Please note: This master’s thesis presentation will be given online.
Jonathan Panuelos, Master’s candidate
David R. Cheriton School of Computer Science
Supervisor: Professor Christopher Batty
Standard fluid simulators often apply operator splitting to independently solve for pressure and viscous stresses. This decoupling, however, induces incorrect free surface boundary conditions. Such methods are unable to simulate various fluid phenomena reliant on the balance of pressure and viscous stresses, such as the liquid rope coil instability exhibited by honey. Unsteady Stokes solvers, when used as a sub-component of Navier-Stokes, retain coupling between pressure and viscosity, and are thus able to resolve these behaviours. The simultaneous application of stress and pressure terms, however, creates much larger, and thus more computationally expensive, systems than the standard decoupled approach.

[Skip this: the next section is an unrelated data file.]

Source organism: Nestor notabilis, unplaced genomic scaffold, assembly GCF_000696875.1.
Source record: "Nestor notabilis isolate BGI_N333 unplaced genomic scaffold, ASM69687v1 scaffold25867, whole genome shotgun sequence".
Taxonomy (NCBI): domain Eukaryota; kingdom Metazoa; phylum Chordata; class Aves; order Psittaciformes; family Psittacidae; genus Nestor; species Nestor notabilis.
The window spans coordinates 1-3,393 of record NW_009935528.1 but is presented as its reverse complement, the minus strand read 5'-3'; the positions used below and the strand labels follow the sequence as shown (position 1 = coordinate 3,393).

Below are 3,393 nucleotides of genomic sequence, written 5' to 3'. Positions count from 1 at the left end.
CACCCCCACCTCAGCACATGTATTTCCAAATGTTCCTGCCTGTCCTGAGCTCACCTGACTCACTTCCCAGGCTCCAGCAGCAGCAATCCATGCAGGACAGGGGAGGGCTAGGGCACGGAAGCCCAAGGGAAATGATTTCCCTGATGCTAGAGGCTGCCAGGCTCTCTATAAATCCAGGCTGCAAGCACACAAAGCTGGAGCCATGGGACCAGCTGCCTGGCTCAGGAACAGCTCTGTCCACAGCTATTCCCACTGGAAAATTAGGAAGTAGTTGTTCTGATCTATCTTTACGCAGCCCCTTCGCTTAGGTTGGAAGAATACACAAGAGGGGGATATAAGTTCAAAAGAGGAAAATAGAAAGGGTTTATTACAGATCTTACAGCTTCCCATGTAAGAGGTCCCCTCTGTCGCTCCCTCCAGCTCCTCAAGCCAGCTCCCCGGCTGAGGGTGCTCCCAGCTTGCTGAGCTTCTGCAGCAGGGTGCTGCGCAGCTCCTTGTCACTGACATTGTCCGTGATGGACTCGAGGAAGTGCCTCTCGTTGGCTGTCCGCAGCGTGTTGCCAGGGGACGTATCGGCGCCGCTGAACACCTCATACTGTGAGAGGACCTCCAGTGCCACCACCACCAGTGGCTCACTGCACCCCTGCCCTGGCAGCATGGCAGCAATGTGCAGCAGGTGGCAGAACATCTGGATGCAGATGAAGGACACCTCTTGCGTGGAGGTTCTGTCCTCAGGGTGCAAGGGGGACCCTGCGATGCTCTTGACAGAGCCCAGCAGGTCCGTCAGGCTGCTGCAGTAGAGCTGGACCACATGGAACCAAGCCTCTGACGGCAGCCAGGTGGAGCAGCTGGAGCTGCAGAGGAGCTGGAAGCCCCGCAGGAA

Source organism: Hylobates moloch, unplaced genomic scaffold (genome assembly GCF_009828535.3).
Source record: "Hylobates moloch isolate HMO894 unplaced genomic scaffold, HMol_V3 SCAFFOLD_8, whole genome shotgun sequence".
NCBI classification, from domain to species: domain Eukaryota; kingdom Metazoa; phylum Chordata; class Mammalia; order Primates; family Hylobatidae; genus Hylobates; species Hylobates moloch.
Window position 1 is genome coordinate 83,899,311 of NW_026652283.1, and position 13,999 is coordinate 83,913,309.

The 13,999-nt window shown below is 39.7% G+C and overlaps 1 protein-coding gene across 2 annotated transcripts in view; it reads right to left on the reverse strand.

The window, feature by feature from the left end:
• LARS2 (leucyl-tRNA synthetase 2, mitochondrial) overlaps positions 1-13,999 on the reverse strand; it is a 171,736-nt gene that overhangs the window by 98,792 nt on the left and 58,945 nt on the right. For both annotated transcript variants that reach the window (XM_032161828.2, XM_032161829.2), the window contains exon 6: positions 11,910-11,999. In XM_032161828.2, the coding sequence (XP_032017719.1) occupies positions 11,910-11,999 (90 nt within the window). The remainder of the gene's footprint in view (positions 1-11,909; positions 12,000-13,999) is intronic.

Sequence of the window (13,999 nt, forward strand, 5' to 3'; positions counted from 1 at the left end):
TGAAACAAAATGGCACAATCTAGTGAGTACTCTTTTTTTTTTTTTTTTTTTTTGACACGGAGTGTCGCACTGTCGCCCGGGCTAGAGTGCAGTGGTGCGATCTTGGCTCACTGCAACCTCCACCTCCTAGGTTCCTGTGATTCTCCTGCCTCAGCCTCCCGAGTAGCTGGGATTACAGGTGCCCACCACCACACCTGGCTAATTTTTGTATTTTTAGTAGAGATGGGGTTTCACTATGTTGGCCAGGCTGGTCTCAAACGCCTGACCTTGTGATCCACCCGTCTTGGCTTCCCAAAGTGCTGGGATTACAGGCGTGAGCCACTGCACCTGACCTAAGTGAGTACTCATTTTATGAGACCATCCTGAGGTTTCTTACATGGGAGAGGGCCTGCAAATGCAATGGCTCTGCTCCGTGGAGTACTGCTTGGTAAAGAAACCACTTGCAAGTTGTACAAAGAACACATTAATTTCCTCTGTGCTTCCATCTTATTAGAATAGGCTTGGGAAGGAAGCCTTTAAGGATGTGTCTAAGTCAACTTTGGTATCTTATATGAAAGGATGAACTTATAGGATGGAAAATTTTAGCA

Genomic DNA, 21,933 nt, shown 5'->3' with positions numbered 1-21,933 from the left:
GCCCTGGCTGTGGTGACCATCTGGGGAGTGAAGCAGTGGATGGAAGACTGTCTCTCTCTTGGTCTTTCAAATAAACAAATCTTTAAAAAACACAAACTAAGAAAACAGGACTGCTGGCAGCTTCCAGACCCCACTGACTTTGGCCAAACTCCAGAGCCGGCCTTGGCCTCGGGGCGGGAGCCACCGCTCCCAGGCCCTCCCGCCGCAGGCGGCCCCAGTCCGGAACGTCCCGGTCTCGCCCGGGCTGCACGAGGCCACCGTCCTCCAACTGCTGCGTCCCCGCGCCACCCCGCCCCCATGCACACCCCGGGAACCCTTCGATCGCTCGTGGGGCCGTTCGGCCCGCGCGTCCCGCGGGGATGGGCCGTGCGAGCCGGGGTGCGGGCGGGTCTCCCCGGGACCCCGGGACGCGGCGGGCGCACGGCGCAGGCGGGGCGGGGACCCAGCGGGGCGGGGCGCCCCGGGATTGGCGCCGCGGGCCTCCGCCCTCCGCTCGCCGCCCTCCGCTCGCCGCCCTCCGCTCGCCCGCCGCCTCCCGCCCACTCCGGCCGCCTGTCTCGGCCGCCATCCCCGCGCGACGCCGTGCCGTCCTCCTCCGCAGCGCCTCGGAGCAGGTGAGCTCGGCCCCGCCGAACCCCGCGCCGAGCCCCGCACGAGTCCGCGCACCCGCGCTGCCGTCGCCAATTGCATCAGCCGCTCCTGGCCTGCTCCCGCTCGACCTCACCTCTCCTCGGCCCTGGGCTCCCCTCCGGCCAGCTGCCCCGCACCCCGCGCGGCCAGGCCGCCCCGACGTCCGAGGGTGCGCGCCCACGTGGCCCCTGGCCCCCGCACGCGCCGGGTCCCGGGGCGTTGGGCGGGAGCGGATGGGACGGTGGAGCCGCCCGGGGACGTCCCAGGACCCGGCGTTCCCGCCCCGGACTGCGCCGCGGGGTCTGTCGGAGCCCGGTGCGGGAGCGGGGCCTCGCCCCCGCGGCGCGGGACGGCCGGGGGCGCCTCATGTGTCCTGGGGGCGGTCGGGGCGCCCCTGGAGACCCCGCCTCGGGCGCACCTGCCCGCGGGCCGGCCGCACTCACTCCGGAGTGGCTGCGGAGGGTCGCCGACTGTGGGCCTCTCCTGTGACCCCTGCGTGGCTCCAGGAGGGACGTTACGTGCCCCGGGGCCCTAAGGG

To accelerate solving the unsteady Stokes problem, we propose a reduced fluid model wherein interior regions are represented with incompressible polynomial vector fields. Sets of standard grid cells are consolidated into super-cells, each of which are modelled using only 26 degrees of freedom. We demonstrate that the reduced field must necessarily be at least quadratic, with the affine model being unable to capture viscous forces. We reproduce the liquid rope coiling instability, as well as other simulated examples, to show that our reduced model provides qualitatively similar results to the full Stokes system for a smaller computational cost.
To join this master’s thesis presentation on Webex, please go to https://uwaterloo.webex.com/uwaterloo/j.php?MTID=mdc65aeeca2057832f9801e459bc3d2a7
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